How ESSA will boost ed-tech funding

The Every Student Succeeds Act includes block grants intended for technology, among other uses. It also opens the door to new state testing systems

essa-ed-techEight years after the No Child Left Behind Act was supposed to expire, Congress finally passed a bill to replace it—the Every Student Succeeds Act (ESSA)—that gives states more latitude in deciding how to close achievement gaps. The legislation also includes a sizeable state block-grant program intended for technology, among other uses.

Although it’s not the program that ed-tech advocates had hoped for, many expressed cautious optimism that a section of ESSA under Title IV (“21st Century Schools”) could help schools use technology tools to transform teaching and learning.

“We’re pleased that the federal government has renewed its commitment to funding educational technology,” said Lan Neugent, interim executive director of the State Educational Technology Directors Association, in an interview. “It’s great to see that become a priority again.”…Read More

Ed-tech funding news: August 2012

Here are the top ed-tech funding stories from our latest digital edition.

In the latest digital edition of eSchool News, Grants & Funding columnist Deb Ward dispels five common grant-seeking myths, and we look at free cloud-based Office software from Microsoft. Plus, we shine a spotlight on seven ed-tech grant opportunities.

You can browse the full publication here, or click on any of the headlines below to read these highlights:

Dispelling five common grant-seeking myths…Read More

Last-minute funding for education jobs looks grim

A bill that could have saved thousands of teachers' jobs failed to pass in Congress.
A bill that could have saved thousands of teachers' jobs failed to pass in Congress.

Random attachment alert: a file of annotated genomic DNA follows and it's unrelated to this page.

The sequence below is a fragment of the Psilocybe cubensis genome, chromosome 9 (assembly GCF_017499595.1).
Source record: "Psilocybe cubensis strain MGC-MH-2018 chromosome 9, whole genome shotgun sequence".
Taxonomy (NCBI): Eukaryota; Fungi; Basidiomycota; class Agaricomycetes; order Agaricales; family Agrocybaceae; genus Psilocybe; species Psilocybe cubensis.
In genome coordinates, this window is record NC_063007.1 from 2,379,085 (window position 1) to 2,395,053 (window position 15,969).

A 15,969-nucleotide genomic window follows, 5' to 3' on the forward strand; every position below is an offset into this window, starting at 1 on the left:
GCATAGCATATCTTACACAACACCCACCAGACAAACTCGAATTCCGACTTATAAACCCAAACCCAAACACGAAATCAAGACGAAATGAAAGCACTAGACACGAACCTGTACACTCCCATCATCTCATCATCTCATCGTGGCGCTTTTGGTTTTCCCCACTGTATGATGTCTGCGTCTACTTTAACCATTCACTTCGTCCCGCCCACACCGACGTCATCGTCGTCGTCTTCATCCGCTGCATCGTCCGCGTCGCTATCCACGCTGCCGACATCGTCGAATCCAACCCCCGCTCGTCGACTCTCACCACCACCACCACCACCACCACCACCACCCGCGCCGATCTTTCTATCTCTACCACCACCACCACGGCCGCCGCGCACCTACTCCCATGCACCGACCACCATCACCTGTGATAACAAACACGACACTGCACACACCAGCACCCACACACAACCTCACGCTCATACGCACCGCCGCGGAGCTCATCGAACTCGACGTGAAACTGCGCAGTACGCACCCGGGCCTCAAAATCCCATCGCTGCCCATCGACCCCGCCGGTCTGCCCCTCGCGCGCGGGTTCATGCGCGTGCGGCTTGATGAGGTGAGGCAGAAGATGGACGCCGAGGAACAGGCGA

The fate of additional funding that might save thousands of teachers’ jobs remains uncertain after a $10 billion education jobs bill failed to pass in Congress, leaving many schools in the lurch as districts determine how many teaching positions their recession-riddled budgets can support. But advocates of education technology are pleased that a Senate subcommittee has added $100 million in ed-tech funding to the Senate version of the 2011 education appropriations bill.

The U.S. House of Representatives approved a war spending bill on July 1 that included $10 billion for teachers’ jobs, which supporters said would help prevent thousands of layoffs across the nation, as well as $5 billion to cover a shortfall in requests for Pell Grant loans for low-income college students.

The measure had trouble passing in the U.S. Senate, however, and the $15 billion for education ultimately was dropped from the bill.…Read More

Editorial: Ed-tech funds sit idle as California bickers

California is the home of Silicon Valley and the most sophisticated data systems in the world, yet it continues to rank near the bottom for student and teacher use of technology. That’s why it’s perplexing and discouraging that California has been unable to get $70.9 million in one-time federal stimulus dollars out of the door to local school districts for technology to improve learning in the classroom, according to the Sacramento Bee. The Obama administration announced these one-time funds (a supplement to regular Enhancing Education Through Technology grants) in July 2009. It came after California’s regular budget process had ended, yet other states managed to act in timely fashion. As of press time, California was the only state that had not distributed all the funds. Under pressure from school districts and the federal government, lawmakers in the past two weeks finally released half of the funds (using the current education code formula). But lawmakers continue to argue over the other half–more than $30 million…

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TCEA keynote: Educators must show determination, drive

Christopher Gardner's speech inspired an audience of ed-tech supporters.
Christopher Gardner's speech inspired an audience of ed-tech supporters.

Christopher Gardner, the man whose life experiences inspired The Pursuit of Happyness, his best-selling autobiography which later developed into a movie, welcomed attendees on the first day of the 30th annual Texas Computer Education Association (TCEA) conference with two words of wisdom: “Life happens.”

Gardner detailed his ambition to create a meaningful life despite the obstacles thrown his way, and several themes emerged during his talk—themes that educators most certainly have in common with Gardner: determination, drive, and positive thinking.

“We have seen the creation of a whole new class of homeless people,” Gardner said. He calls that group “white collar homeless” and said that every day, countless professionals who have lost their homes as a result of the nation’s economic struggles go to work and do all they can to remain on their feet.…Read More